Carbon Impact of Artificial Intelligence

2023 MAY 23

Mains   > Environment & Ecology   >   Pollution   >   Air pollution


  • As big data, machine learning, and artificial intelligence continue to gain prominence in information technology, experts are raising concerns about the environmental costs of computation — primarily data and AI’s carbon footprint and greenhouse gas emissions.


  • Artificial intelligence (AI) is an inter-disciplinary branch of science concerned with building smart machines capable of performing tasks that typically require human intelligence.
  • The term was coined in 1956 by John McCarthy, who is dubbed as the ‘Father of AI’.
  • In simple terms, AI refers to the ability of machines to perform cognitive tasks like thinking, perceiving, learning, problem solving and decision making. AI makes it possible for machines to learn from experience, adjust to new inputs and perform human-like tasks. 
  • AI functions on three basic concepts: machine learning, deep learning, and neural networks.

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  • The datasets used to train AI are increasingly large and take an enormous amount of energy to run. This have an adverse environmental impact and such wasteful AI systems are called red AI.
  • The MIT Technology Review reported that training just one AI model can emit more than 626,00 pounds of carbon dioxide equivalent (CO2e).
  • MIT also reported that the cloud now has a larger carbon footprint than the entire airline industry, and a single data center might consume an amount of electricity equivalent to 50,000 homes.
  • According to Greenly’s estimates, the GPT-3 version of the AI service could have a footprint of some 240 tonnes of CO2e, the equivalent of 136 return flights between Paris and New York.
  • As a result of the pandemic, data and AI deployment increased exponentially as the demand for digital transformation increased.
  • Also, companies working with AI are hesitant to share data about their energy mix. Greenpeace’s Clicking Clean report from 2017 says that many companies who had committed to a 100% renewable future are more in a state of status quo than on a transformational path.


AI seems destined to play a dual role. On the one hand, it can help reduce the effects of the climate crisis, such as in smart grid design, developing low-emission infrastructure, and modelling climate change predictions. On the other hand, AI is itself a significant emitter of carbon.

  • Encourage Green AI:
    • Green AI, or the process of making AI development more sustainable, is emerging as a possible solution to the problem of power-hungry algorithms.
  • Rationalise AI’s use:
    • Machine learning is not always necessary to solve a problem. Developers should conduct a cost-benefit analysis before deploying ML.
  • Estimate carbon footprints of AI models.
    • Carbon accounting must be improved by delivering faster, more accurate data on carbon footprints and sustainability impacts.
    • Tools like Salesforce’s Net Zero Cloud, SustainLife, and Microsoft Cloud for Sustainability can help companies visualize and understand their missteps so they can spot opportunities for improvement.
  • Examine how and where data is stored:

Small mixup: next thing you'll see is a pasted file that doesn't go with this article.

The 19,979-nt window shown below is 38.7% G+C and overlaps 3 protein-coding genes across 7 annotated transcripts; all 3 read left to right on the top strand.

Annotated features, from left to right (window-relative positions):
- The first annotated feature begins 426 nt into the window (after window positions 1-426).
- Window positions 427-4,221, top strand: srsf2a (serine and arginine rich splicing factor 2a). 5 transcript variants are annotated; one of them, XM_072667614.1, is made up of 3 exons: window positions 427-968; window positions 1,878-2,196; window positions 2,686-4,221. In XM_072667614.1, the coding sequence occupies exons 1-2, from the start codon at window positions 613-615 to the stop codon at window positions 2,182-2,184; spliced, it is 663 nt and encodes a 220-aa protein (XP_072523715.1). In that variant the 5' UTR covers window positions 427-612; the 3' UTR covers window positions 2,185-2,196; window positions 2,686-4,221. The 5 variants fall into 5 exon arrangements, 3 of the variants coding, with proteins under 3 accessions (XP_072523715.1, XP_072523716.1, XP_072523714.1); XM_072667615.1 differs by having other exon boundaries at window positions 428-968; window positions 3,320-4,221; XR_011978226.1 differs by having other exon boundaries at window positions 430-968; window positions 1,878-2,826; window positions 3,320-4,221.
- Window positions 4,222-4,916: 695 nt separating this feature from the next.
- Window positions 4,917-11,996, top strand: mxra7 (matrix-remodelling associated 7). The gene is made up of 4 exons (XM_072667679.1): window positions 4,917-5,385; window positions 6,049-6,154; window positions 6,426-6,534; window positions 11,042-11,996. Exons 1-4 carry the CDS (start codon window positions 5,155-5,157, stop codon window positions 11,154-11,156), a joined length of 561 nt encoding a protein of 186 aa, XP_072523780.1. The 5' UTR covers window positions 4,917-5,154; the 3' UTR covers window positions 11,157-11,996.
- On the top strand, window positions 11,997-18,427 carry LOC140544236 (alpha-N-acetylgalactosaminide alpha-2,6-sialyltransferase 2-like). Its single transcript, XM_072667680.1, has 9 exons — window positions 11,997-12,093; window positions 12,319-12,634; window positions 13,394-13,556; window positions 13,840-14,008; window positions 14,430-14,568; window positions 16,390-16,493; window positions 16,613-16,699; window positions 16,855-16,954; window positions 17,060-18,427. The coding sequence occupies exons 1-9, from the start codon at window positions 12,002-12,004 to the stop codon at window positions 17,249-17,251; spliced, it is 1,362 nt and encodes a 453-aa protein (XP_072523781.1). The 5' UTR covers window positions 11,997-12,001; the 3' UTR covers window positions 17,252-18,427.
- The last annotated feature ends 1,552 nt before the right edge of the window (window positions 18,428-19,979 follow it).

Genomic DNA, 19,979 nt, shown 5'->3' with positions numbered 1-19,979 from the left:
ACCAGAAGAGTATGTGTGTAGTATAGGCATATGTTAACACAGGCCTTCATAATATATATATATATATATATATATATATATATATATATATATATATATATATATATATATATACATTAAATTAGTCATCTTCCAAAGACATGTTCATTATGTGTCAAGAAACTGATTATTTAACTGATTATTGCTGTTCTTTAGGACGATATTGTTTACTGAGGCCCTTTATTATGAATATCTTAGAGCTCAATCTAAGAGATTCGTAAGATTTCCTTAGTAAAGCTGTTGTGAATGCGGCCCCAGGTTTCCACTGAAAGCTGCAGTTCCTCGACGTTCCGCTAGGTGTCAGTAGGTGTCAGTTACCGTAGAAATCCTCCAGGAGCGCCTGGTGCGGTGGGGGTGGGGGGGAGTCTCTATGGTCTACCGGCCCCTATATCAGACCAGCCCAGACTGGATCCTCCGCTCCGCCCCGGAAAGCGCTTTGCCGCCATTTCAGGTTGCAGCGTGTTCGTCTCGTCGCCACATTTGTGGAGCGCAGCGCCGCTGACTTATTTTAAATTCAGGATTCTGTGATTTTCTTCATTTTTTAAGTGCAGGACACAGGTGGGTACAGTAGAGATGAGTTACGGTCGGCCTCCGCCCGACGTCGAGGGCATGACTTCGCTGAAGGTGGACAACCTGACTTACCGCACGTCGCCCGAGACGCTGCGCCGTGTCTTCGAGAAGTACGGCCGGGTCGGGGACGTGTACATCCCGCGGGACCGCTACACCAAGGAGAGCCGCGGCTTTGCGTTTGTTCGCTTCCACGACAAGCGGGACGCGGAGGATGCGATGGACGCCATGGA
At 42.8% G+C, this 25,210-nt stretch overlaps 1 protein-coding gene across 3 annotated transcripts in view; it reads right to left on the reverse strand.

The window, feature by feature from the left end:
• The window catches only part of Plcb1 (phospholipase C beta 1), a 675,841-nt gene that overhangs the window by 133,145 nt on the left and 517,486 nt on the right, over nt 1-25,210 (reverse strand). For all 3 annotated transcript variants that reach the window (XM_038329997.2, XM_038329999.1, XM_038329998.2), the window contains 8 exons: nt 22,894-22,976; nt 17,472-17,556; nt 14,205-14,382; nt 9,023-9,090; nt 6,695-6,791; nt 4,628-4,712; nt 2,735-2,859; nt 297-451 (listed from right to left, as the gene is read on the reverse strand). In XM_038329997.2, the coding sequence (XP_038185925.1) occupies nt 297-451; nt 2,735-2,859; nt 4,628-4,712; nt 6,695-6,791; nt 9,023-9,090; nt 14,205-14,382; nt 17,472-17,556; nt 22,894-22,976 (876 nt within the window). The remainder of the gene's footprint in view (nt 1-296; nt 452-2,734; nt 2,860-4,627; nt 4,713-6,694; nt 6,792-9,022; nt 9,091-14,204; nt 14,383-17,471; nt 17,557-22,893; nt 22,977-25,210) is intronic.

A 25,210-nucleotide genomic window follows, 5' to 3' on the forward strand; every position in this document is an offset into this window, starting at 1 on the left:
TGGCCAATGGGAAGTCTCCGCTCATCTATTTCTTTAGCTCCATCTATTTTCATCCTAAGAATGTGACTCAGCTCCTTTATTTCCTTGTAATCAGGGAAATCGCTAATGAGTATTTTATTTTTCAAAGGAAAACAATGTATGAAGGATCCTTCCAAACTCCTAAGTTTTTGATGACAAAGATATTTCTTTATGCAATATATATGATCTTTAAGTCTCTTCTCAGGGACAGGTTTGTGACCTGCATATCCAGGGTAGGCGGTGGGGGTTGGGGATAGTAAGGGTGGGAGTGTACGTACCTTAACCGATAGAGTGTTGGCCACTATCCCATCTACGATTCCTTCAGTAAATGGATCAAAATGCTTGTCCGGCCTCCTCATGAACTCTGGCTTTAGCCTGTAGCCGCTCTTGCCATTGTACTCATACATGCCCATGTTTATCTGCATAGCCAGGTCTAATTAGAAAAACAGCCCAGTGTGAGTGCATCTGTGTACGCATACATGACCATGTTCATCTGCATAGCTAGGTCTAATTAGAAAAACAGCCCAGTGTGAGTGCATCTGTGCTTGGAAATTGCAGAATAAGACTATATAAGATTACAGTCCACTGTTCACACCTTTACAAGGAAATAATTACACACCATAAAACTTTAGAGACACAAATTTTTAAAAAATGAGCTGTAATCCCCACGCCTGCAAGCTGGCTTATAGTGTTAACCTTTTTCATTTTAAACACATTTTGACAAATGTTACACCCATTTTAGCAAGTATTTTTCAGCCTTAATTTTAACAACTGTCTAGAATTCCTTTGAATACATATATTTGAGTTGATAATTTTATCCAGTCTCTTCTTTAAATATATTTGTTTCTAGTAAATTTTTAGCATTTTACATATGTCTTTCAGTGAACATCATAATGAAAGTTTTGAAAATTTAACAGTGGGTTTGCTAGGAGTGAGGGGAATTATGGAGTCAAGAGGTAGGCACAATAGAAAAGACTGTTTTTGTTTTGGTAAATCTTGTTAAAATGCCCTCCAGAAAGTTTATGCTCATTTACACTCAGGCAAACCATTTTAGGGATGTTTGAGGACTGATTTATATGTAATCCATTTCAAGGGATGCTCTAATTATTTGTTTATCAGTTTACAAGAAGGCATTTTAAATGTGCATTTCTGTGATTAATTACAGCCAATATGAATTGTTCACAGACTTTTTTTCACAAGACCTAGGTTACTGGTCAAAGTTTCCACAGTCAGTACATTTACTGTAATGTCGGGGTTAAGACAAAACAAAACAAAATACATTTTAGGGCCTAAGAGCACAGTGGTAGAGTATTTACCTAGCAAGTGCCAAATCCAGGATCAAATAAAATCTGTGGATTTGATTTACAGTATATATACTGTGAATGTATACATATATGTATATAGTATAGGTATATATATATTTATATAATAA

• Some of the biggest machine learning jobs might be moved to more carbon-friendly regions of the world. For example, companies can move their data centres to areas that run on hydroelectricity or renewable energy. It can make emissions vary by a factor of 40, between a fully renewable grid and a fully coal grid.
  • Increase transparency and measurement:
    • As AI researchers/companies publish their results/products, they should include measurements of how much energy was emitted during its development.
  • Increase research into green AI:
    • To make AI less polluting it needs to become more of a mainstream conversation. For this, academic research to analyse carbon footprint needs to be encouraged.
  • Adopt technological solutions:
    • Energy efficient systems, reuse of models instead of training them from scratch and use of more efficient Graphic Processing Units could be incentivized in the industry.
  • Develop regulatory framework:
    • Governments should consider setting up a regulatory frameworks and legislations in a way that would legally address transparency and sustainability in AI development.
    • Industrial standards, like other pollution standards, should be developed to ensure the mitigation of environmental impacts by AI.
    • Green AI certifications could be introduced to facilitate the industry process for promoting green AI development.

Best practice: Google’s “4M”

  • Google has identified four best practices that can significantly reduce energy and carbon emissions for anyone using Google Cloud services. These include:
    • Model: Selecting efficient ML model architectures, such as sparse models, can advance ML quality while reducing computation by 3x–10x.
    • Machine. Using processors and systems optimized for ML training, versus general-purpose processors, can improve performance and energy efficiency by 2x–5x.
    • Mechanization. Computing in the Cloud rather than on premise reduces energy usage and therefore emissions by 1.4x–2x.
    • Map Optimization: lets customers pick the location with the cleanest energy, further reducing the gross carbon footprint by 5x–10x.
  • By following these practices, Google claims, energy can be reduced by 100x and emissions by 1000x.



Q. While accelerating the adoption of AI and machine learning technologies, their environmental impact needs to be considered. Discuss.